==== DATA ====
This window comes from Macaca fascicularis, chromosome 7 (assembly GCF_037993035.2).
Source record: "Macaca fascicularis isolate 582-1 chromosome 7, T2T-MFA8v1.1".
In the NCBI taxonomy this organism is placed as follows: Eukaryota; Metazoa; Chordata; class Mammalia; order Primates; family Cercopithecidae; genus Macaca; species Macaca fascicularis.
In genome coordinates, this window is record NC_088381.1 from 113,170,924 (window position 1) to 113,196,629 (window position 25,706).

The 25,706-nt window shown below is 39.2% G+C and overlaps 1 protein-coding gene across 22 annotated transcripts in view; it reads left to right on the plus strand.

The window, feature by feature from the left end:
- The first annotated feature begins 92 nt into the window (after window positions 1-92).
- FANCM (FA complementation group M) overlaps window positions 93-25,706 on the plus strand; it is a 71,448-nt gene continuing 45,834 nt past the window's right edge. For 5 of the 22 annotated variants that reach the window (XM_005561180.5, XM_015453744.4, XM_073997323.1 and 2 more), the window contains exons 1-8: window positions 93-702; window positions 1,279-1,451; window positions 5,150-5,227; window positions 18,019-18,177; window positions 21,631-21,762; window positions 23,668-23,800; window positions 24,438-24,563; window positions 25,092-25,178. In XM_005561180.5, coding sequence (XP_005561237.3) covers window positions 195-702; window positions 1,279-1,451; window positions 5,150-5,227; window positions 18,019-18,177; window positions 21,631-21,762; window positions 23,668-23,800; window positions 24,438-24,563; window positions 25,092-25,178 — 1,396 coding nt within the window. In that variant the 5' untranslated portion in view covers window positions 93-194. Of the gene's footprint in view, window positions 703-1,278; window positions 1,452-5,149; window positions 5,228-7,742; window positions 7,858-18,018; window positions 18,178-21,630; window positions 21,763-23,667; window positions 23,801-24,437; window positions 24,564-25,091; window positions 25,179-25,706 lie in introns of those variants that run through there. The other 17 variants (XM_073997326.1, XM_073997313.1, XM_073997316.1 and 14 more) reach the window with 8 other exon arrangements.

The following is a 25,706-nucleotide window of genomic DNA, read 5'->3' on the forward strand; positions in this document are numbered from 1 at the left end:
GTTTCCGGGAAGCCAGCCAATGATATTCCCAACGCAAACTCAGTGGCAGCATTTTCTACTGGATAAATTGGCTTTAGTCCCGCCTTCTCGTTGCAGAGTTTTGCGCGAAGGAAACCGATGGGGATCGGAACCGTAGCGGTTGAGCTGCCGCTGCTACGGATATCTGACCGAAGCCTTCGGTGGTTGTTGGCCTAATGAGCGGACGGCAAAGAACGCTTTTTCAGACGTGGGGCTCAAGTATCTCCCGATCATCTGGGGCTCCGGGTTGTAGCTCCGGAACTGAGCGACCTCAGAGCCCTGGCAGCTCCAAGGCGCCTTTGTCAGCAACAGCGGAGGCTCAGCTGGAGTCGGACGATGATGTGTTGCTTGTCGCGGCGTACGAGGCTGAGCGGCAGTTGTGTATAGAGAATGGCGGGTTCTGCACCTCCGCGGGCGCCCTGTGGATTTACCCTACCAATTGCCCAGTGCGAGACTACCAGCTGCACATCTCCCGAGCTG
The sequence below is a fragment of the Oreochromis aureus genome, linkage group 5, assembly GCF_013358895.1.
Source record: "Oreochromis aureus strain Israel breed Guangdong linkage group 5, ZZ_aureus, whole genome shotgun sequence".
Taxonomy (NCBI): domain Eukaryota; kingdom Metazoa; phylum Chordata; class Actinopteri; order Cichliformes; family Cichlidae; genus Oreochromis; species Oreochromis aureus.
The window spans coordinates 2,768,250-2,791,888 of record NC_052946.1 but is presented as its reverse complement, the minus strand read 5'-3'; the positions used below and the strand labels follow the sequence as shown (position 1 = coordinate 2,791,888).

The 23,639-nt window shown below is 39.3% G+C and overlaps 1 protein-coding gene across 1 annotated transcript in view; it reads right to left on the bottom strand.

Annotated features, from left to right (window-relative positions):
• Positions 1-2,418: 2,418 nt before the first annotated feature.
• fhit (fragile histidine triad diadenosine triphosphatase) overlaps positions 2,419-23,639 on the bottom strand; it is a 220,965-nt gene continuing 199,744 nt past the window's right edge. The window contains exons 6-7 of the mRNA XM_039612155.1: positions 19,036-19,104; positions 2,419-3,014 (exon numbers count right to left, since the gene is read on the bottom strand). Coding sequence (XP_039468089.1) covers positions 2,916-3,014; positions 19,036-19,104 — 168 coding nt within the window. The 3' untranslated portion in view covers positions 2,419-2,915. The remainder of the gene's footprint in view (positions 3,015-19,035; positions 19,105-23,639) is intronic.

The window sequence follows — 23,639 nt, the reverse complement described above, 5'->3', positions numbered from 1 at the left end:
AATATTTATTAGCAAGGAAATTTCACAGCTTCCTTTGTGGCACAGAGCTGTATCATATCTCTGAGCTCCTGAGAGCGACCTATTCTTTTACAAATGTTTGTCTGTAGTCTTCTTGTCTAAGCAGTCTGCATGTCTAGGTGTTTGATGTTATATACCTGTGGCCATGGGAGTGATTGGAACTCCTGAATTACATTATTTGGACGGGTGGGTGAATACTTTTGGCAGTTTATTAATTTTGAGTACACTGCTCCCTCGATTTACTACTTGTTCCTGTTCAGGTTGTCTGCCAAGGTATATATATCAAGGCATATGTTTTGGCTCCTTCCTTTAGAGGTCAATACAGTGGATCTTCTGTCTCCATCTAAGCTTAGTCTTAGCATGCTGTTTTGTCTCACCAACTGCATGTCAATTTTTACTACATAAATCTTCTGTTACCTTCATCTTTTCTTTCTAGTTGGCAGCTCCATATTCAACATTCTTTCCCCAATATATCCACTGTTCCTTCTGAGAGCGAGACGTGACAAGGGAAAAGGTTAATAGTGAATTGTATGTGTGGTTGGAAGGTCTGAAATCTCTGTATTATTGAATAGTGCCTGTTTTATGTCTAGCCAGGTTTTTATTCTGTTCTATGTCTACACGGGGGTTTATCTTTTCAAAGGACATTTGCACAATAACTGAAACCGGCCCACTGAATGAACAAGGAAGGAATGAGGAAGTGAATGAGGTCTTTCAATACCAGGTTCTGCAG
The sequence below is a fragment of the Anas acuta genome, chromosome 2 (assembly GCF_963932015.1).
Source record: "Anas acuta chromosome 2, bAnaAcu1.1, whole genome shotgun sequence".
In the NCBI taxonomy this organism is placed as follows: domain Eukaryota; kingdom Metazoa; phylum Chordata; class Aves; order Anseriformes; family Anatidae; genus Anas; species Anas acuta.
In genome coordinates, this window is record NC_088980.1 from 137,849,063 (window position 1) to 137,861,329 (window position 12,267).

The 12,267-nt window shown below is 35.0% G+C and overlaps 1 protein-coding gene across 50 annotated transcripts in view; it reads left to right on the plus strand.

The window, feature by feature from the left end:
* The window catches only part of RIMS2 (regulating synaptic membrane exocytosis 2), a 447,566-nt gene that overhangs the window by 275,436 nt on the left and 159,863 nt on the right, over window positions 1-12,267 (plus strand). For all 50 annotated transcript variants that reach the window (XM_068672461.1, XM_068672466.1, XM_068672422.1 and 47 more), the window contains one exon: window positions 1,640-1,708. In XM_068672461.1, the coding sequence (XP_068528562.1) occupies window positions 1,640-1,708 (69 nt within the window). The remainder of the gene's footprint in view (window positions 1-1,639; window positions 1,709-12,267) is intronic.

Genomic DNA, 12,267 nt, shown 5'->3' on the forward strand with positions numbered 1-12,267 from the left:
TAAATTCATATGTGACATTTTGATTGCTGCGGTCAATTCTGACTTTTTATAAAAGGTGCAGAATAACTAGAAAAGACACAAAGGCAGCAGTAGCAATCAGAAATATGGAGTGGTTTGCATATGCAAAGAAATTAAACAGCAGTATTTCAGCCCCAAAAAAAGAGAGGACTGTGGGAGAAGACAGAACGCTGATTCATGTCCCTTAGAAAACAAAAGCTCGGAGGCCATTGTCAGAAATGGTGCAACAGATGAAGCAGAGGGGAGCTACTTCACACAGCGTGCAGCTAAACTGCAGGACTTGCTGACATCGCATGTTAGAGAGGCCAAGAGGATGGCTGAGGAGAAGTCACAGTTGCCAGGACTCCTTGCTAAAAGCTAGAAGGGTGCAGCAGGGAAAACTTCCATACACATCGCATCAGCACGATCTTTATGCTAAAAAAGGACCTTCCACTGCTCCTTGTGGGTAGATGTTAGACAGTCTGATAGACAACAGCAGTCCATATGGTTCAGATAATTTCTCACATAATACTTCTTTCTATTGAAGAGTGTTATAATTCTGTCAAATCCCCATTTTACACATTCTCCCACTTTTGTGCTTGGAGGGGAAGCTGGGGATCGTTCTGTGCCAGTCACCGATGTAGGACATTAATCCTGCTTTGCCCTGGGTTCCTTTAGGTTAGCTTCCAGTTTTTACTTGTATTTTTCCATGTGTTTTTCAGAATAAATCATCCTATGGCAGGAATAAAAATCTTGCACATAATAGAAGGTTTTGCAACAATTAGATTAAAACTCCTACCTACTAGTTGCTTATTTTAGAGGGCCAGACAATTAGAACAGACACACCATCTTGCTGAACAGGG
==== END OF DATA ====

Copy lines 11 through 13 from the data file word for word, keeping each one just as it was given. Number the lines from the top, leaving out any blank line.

The sequence below is a fragment of the Oreochromis aureus genome, linkage group 5, assembly GCF_013358895.1.
Source record: "Oreochromis aureus strain Israel breed Guangdong linkage group 5, ZZ_aureus, whole genome shotgun sequence".
Taxonomy (NCBI): domain Eukaryota; kingdom Metazoa; phylum Chordata; class Actinopteri; order Cichliformes; family Cichlidae; genus Oreochromis; species Oreochromis aureus.